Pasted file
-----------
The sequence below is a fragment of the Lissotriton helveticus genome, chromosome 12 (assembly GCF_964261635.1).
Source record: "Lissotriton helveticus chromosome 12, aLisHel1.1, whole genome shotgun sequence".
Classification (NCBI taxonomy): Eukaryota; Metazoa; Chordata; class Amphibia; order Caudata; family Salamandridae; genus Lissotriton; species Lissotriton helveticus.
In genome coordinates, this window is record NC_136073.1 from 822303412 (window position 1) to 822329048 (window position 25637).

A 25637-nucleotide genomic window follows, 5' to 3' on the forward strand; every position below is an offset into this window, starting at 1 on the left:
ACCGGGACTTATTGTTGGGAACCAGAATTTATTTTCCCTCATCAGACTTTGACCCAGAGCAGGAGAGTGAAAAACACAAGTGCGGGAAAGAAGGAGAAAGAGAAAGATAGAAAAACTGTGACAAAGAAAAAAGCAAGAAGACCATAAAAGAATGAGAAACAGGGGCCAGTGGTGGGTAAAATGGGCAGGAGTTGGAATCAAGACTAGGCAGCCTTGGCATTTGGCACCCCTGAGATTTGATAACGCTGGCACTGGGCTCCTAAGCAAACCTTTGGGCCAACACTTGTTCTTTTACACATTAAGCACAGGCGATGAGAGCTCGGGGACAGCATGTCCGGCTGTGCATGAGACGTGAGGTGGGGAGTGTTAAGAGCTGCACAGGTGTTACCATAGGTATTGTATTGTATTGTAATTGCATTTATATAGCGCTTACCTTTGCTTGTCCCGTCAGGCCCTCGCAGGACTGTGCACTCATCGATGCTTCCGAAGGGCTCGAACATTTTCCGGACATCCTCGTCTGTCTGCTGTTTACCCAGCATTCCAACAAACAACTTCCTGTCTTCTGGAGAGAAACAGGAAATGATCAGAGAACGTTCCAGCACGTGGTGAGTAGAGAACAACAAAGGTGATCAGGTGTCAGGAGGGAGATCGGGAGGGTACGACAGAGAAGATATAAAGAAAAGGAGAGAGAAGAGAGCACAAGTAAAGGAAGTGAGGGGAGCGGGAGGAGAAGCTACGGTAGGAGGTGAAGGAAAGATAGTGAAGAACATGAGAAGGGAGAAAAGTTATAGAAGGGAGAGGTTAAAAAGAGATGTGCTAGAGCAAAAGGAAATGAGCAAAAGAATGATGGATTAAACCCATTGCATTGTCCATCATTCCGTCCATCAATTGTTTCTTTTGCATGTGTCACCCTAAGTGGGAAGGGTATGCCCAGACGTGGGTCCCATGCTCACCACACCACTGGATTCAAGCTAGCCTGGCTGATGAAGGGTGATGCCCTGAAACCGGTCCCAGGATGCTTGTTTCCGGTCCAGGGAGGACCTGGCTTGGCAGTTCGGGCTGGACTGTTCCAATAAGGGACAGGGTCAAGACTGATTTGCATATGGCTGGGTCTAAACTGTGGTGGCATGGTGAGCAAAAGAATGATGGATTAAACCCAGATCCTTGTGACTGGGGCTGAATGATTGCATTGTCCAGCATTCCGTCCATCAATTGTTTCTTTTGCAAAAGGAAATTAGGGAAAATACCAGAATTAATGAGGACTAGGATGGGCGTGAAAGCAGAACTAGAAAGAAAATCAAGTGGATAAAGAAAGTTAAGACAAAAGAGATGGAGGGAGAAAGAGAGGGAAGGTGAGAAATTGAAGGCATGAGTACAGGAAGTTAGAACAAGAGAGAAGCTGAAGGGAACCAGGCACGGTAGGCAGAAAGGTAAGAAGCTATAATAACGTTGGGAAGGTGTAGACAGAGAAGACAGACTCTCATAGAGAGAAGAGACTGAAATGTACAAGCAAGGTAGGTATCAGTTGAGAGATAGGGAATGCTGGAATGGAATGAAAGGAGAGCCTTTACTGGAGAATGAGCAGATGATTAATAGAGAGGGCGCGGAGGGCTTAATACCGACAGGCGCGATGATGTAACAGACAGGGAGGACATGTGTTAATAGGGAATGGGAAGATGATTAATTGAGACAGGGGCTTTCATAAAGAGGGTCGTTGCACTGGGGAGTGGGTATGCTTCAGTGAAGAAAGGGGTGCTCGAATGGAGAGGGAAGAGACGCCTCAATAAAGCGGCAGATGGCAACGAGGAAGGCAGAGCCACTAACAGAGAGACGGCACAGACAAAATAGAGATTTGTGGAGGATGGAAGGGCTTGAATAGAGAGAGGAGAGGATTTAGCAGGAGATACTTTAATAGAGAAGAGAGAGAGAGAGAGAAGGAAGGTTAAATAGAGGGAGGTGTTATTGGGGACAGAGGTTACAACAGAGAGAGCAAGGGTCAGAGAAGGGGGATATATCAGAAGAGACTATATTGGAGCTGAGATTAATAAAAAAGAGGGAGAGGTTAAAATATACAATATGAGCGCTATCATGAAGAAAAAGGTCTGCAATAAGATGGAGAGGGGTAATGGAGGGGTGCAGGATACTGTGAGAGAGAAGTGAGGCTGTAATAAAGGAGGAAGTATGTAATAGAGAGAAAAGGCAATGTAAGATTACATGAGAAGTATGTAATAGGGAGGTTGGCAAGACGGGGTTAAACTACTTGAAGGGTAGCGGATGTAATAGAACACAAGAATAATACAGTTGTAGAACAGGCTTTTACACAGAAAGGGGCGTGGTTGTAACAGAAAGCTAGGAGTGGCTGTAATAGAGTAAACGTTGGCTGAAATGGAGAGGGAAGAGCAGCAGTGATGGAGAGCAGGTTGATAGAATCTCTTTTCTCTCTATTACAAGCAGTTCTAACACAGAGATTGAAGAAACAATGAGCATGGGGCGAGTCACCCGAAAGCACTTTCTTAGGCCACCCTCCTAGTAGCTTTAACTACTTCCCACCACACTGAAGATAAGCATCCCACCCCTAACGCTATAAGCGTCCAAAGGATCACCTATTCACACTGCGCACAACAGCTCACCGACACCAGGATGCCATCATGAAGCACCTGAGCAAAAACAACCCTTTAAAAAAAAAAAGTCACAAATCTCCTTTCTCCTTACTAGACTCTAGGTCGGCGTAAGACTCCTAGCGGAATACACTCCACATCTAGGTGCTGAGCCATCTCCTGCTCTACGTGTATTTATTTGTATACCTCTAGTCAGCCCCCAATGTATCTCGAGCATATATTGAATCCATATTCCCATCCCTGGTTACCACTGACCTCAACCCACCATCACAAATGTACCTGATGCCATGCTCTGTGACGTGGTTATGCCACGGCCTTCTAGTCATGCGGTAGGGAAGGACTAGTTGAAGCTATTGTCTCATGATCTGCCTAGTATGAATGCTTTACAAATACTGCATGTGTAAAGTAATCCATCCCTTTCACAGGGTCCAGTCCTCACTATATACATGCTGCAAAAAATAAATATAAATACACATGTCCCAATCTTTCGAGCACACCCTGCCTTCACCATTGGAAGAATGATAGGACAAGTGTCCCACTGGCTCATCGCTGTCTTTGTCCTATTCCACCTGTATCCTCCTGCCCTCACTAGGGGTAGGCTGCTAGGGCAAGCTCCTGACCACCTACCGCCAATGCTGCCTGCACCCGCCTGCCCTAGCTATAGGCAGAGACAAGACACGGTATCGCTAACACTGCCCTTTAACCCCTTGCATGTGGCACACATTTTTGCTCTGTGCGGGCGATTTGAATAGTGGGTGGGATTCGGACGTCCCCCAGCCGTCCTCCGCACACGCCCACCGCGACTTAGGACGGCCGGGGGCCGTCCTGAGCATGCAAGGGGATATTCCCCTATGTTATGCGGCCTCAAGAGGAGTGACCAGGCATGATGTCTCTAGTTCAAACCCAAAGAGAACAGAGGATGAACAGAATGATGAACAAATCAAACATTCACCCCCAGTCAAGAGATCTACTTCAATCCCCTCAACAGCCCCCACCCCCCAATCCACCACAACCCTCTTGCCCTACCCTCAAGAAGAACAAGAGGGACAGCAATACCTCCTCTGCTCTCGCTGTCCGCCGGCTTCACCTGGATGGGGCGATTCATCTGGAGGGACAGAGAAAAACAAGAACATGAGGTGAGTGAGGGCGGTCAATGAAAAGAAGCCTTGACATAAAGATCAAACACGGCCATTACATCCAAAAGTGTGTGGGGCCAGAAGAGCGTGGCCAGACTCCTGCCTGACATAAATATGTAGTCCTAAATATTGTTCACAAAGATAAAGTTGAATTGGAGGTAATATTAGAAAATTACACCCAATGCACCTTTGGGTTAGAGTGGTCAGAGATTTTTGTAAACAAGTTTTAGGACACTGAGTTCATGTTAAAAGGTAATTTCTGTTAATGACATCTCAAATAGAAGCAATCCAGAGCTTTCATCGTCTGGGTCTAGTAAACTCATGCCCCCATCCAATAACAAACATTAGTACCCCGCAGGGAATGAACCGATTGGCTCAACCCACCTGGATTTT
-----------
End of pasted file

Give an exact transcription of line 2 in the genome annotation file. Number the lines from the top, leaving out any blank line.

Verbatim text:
Source record: "Lissotriton helveticus chromosome 12, aLisHel1.1, whole genome shotgun sequence".